The great auricular nerve, auricular nerve, auriculotemporal nerve, and lesser and greater occipital nerves of the cervical ... and are transmitted to the vestibulocochlear nerve in the inner ear. This nerve transmits information to the temporal lobe of ... Parts of the otic vesicle in turn form the vestibulocochlear nerve. These form bipolar neurons which supply sensation to parts ... This causes depolarisation, which is passed as a signal to the brain along the vestibulocochlear nerve. Dynamic balance also ...
It also contains two cranial nerves - the vestibulocochlear nerve and the facial nerve; the cerebellar flocculus and the ... Arachnoid cyst Facial nerve tumour Lipoma Meningioma Schwannoma of other cranial nerves (e.g. CN V >VII>IX,X,XI) Metastasis ... cranial nerves, and associated vessels. The cerebellopontine angle is also the site of a set of neurological disorders known as ...
The cranial nerves containing SSA fibers are the optic nerve (II) and the vestibulocochlear nerve (VIII). The term "SSA" also ... Special somatic afferent fibers (SSA) are the afferent nerve fibers that carry information from the special senses of vision, ...
It transmits the facial (VII) and vestibulocochlear (VIII) cranial nerves into a canal in the petrous temporal bone. Lies ... nerves. Lies at the anterolateral margins of the f. magnum and transmits the hypoglossal (XII) nerve. Also visible in the ... It transmits the medulla, the ascending portions of the spinal accessory nerve (XI), and the vertebral arteries. Lies in the ...
... and cranial nerve VII (controls facial expression and taste). Cranial nerve VIII, along with these two nerves, also passes ... portion of the vestibulocochlear nerve (cranial nerve VIII). ARs are slow-growing local, benign and non-invasive. Progression ... is a benign primary intracranial tumor of the myelin-forming cells of the vestibulocochlear nerve (8th cranial nerve). A type ... The tumor may develop within the auditory canal, where the vestibulocochlear nerve which supplies the inner ear penetrates the ...
... all mixed-cranial nerves. The vestibulocochlear nerve, has the bipolar neuron type in both the spiral ganglion as well as ... The peripheral branch travels through the distal dorsal root into the spinal nerve all the way until skin, joint, and muscle. ... Pseudounipolar neurons are also found in the sensory ganglia of cranial nerves V, VII, IX and X, ...
Persons with cochlear deficits fail otoacoustic emissions testing, while persons with 8th cranial nerve (vestibulocochlear ... hearing loss resulting from degeneration of the cochlea or associated structures of the inner ear or auditory nerves. The ... The electrodes of the implant are designed to stimulate the array of nerve fibers that previously responded to different ... which then send information to the brain via the auditory nerve. The cochlea is tonotopically mapped in a spiral fashion, with ...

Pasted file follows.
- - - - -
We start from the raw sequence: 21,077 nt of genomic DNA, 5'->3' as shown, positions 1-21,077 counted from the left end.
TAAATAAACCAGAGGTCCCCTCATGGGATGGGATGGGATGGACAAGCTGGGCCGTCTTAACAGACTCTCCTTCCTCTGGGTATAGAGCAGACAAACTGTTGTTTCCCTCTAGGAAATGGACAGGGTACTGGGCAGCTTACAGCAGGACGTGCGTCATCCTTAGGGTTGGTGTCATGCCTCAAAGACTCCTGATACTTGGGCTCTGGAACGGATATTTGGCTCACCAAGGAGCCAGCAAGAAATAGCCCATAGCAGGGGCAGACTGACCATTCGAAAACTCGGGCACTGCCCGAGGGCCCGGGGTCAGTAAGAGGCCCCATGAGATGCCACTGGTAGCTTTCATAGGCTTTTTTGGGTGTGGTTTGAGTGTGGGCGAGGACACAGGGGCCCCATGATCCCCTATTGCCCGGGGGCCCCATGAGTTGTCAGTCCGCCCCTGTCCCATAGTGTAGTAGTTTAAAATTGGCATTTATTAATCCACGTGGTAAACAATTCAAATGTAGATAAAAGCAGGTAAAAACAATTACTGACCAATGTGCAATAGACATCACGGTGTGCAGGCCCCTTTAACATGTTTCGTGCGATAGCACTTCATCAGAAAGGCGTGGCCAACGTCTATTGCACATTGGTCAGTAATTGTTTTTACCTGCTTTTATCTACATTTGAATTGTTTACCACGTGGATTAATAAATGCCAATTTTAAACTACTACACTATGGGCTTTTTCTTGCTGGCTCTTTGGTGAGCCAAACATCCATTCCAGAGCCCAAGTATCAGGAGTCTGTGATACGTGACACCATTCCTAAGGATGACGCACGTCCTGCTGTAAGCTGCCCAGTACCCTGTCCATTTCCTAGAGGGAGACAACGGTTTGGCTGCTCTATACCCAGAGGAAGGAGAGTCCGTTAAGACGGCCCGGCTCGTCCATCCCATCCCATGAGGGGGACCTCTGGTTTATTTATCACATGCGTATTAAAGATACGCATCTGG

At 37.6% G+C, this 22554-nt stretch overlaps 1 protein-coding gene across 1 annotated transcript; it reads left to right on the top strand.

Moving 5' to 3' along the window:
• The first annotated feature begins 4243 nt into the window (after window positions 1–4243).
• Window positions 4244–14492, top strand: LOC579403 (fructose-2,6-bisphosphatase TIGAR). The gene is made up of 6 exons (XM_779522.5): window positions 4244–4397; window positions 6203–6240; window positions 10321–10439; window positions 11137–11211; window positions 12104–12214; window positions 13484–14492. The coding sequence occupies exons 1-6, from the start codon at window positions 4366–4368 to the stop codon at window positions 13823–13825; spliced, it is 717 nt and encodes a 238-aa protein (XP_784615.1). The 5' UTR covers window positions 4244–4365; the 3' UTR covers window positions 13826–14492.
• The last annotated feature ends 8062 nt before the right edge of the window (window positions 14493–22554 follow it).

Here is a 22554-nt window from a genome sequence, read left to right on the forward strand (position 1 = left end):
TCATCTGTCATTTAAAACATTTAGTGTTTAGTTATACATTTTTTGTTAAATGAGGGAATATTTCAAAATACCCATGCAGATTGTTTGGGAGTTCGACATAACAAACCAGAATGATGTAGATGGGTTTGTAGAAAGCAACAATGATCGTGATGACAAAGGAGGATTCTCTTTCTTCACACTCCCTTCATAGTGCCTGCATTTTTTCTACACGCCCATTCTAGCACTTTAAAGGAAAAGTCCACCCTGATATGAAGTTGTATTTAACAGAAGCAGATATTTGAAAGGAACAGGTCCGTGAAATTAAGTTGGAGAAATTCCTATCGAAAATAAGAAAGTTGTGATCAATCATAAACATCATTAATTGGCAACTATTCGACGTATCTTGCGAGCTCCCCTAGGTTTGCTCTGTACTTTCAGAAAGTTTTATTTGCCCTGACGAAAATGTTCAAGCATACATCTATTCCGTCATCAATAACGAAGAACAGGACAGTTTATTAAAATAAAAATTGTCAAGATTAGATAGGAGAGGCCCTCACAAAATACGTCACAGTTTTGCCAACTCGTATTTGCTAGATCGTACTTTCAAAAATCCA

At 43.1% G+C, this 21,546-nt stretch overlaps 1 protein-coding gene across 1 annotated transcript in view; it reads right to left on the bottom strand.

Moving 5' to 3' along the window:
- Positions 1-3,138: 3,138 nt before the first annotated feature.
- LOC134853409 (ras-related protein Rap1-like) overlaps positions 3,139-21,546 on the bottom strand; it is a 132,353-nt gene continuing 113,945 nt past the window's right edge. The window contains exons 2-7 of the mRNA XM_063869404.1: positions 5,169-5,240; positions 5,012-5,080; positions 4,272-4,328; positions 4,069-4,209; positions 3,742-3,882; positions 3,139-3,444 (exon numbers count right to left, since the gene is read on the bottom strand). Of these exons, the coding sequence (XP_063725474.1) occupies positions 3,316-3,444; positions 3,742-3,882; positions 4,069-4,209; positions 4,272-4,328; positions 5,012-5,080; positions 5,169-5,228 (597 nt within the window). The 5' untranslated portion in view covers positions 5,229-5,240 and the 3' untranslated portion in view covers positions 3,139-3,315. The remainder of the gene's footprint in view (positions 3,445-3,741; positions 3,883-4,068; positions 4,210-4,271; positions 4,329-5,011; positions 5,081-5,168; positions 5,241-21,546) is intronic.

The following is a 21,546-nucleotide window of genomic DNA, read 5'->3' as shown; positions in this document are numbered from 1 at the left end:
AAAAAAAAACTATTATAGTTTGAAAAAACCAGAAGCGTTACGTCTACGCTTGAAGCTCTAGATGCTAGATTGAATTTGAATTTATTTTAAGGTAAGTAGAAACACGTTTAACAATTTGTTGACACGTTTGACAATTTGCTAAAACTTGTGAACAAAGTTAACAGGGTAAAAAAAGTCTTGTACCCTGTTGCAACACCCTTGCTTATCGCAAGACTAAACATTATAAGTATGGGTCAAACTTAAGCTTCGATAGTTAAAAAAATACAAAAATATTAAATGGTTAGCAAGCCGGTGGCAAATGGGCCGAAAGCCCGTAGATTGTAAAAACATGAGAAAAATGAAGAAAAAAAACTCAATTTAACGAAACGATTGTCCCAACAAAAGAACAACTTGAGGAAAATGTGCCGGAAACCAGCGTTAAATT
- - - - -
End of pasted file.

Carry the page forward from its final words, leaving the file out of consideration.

This tonotopy then projects through the vestibulocochlear nerve and associated midbrain structures to the primary auditory ... Nerves that transmit information from different regions of the basilar membrane therefore encode frequency tonotopically. ...
It is thought to result from the virus spreading from the facial nerve to the vestibulocochlear nerve. Symptoms include hearing ... Due to the close relationship of blood vessels to nerves, the virus can spread to involve the blood vessels and compromise the ... The trigeminal nerve is the most commonly involved nerve, of which the ophthalmic division is the most commonly involved branch ... Once chickenpox has resolved, the virus may remain inactive in nerve cells. When it reactivates, it travels from the nerve body ...
Most common of these is a vestibular schwannoma, a tumor of the vestibulocochlear nerve that may lead to tinnitus and hearing ... Outside the cranial nerves, schwannomas may present on the flexor surfaces of the limbs. Rare occurrences of these tumors in ... The tumor cells always stay on the outside of the nerve, but the tumor itself may either push the nerve aside and/or up against ... A schwannoma is a usually-benign nerve sheath tumor composed of Schwann cells, which normally produce the insulating myelin ...
... and vestibulocochlear nerves (CN VIII). Obstruction of the AICA can cause paresis, paralysis, and loss of sensation in the face ... Underneath the gray matter of the cortex lies white matter, made up largely of myelinated nerve fibers running to and from the ... The cerebellum receives nearly 200 million input fibers; in contrast, the optic nerve is composed of a mere one million fibers ... This organizational uniformity makes the nerve circuitry relatively easy to study. To envision this "perpendicular array", one ...
... type II, in which bilateral acoustic neuromas (tumors of the vestibulocochlear nerve or cranial nerve 8 (CN ... In some cases of NF2, the damage to nearby vital structures, such as other cranial nerves and the brain stem, can be life- ... In NF1 symptoms include light brown spots on the skin, freckles in the armpit and groin, small bumps within nerves, and ... In NF1 the tumors are neurofibromas (tumors of the peripheral nerves), while in NF2 and schwannomatosis tumors of Schwann cells ...